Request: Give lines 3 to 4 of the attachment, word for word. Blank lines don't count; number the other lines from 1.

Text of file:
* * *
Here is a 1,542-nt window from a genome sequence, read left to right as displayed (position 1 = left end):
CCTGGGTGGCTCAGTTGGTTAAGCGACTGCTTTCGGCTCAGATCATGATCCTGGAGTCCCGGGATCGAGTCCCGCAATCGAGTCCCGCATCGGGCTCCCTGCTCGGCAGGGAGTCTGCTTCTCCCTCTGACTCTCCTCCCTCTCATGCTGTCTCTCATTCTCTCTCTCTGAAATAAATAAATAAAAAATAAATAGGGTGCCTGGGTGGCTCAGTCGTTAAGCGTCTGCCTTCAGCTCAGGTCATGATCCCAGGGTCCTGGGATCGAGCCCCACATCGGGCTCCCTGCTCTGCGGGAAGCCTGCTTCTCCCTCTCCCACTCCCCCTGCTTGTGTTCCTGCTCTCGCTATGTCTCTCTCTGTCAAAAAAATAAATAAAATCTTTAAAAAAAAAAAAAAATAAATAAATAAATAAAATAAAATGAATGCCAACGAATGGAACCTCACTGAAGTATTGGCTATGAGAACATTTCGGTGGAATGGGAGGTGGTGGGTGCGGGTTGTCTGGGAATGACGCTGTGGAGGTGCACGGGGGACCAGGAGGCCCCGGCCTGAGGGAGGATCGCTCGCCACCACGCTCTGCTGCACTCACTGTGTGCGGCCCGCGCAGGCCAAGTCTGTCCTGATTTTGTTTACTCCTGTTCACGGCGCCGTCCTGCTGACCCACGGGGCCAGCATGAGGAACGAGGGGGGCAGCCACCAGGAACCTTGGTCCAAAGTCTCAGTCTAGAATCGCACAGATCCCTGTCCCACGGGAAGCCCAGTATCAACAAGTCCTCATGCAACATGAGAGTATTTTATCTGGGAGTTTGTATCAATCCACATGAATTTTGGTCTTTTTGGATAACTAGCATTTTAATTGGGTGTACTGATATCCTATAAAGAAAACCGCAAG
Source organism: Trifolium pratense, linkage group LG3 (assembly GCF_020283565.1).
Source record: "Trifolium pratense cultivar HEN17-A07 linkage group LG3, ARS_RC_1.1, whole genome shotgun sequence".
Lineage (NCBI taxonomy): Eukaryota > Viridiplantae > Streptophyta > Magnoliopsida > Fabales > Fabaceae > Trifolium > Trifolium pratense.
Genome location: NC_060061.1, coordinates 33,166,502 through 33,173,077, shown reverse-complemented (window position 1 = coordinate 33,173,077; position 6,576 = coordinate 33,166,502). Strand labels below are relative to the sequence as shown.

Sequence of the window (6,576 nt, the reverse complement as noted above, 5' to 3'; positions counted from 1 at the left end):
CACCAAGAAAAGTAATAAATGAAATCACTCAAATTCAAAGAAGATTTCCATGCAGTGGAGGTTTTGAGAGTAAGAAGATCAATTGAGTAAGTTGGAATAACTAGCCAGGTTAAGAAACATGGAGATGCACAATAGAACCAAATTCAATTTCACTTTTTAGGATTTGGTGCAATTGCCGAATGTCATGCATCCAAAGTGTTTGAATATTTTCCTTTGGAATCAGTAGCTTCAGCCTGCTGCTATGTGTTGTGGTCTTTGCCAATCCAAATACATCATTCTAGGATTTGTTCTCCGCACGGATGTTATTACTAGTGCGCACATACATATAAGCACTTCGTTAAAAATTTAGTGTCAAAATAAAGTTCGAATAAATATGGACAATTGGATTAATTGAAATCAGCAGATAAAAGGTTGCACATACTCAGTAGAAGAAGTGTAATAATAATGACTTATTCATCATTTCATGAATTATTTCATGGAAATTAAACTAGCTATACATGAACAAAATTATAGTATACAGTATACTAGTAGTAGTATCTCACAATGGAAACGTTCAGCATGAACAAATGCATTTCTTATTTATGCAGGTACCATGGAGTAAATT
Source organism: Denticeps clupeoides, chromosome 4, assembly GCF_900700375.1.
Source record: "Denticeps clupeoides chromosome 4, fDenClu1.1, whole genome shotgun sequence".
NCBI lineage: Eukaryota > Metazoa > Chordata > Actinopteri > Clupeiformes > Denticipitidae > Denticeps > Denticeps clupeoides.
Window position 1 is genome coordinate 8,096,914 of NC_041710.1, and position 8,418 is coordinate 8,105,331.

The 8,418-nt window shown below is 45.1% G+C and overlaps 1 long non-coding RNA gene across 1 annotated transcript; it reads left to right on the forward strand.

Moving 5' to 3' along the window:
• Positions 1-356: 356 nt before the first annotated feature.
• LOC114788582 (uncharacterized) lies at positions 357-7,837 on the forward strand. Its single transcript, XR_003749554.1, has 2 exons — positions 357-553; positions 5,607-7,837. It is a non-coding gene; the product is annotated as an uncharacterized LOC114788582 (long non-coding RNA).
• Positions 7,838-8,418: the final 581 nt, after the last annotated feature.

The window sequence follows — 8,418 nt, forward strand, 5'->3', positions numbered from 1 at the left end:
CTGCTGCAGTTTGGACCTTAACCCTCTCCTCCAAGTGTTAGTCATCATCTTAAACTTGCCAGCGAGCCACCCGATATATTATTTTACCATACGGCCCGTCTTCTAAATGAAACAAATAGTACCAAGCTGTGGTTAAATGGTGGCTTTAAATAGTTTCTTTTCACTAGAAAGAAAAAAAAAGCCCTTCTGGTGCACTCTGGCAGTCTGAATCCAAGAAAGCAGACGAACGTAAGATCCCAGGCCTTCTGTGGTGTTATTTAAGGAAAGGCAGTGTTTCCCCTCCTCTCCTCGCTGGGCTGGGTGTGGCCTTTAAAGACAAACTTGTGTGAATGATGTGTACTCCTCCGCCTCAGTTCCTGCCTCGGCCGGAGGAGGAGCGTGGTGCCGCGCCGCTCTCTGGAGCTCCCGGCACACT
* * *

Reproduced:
Source organism: Trifolium pratense, linkage group LG3 (assembly GCF_020283565.1).
Source record: "Trifolium pratense cultivar HEN17-A07 linkage group LG3, ARS_RC_1.1, whole genome shotgun sequence".